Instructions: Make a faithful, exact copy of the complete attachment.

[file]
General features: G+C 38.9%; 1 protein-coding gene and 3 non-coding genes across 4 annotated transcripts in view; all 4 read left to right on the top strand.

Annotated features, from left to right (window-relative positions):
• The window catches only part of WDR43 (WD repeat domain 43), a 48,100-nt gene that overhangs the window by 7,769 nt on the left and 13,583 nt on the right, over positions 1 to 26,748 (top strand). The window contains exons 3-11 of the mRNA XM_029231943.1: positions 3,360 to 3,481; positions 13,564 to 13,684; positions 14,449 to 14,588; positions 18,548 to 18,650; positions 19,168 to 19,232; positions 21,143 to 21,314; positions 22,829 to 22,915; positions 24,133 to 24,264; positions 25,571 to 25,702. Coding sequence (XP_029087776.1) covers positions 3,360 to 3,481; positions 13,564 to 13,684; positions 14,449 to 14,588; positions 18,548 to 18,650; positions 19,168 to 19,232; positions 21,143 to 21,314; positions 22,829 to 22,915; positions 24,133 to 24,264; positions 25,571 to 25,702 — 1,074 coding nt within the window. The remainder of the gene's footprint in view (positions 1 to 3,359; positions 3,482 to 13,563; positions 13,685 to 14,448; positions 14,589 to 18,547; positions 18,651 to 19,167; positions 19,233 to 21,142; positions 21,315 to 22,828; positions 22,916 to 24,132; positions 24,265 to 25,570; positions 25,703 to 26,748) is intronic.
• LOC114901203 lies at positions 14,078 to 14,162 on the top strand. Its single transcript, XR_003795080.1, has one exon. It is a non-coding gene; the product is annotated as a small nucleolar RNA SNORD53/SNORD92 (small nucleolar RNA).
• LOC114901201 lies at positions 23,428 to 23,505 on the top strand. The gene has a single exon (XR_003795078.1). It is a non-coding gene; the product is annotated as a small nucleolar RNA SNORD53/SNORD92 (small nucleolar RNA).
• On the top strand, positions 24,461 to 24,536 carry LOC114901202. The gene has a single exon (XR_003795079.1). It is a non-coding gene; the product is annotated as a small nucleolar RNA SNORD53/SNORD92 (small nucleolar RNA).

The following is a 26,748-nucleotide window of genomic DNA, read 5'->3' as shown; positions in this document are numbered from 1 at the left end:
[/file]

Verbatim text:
General features: G+C 38.9%; 1 protein-coding gene and 3 non-coding genes across 4 annotated transcripts in view; all 4 read left to right on the top strand.

Annotated features, from left to right (window-relative positions):
• The window catches only part of WDR43 (WD repeat domain 43), a 48,100-nt gene that overhangs the window by 7,769 nt on the left and 13,583 nt on the right, over positions 1 to 26,748 (top strand). The window contains exons 3-11 of the mRNA XM_029231943.1: positions 3,360 to 3,481; positions 13,564 to 13,684; positions 14,449 to 14,588; positions 18,548 to 18,650; positions 19,168 to 19,232; positions 21,143 to 21,314; positions 22,829 to 22,915; positions 24,133 to 24,264; positions 25,571 to 25,702. Coding sequence (XP_029087776.1) covers positions 3,360 to 3,481; positions 13,564 to 13,684; positions 14,449 to 14,588; positions 18,548 to 18,650; positions 19,168 to 19,232; positions 21,143 to 21,314; positions 22,829 to 22,915; positions 24,133 to 24,264; positions 25,571 to 25,702 — 1,074 coding nt within the window. The remainder of the gene's footprint in view (positions 1 to 3,359; positions 3,482 to 13,563; positions 13,685 to 14,448; positions 14,589 to 18,547; positions 18,651 to 19,167; positions 19,233 to 21,142; positions 21,315 to 22,828; positions 22,916 to 24,132; positions 24,265 to 25,570; positions 25,703 to 26,748) is intronic.
• LOC114901203 lies at positions 14,078 to 14,162 on the top strand. Its single transcript, XR_003795080.1, has one exon. It is a non-coding gene; the product is annotated as a small nucleolar RNA SNORD53/SNORD92 (small nucleolar RNA).
• LOC114901201 lies at positions 23,428 to 23,505 on the top strand. The gene has a single exon (XR_003795078.1). It is a non-coding gene; the product is annotated as a small nucleolar RNA SNORD53/SNORD92 (small nucleolar RNA).
• On the top strand, positions 24,461 to 24,536 carry LOC114901202. The gene has a single exon (XR_003795079.1). It is a non-coding gene; the product is annotated as a small nucleolar RNA SNORD53/SNORD92 (small nucleolar RNA).

The following is a 26,748-nucleotide window of genomic DNA, read 5'->3' as shown; positions in this document are numbered from 1 at the left end: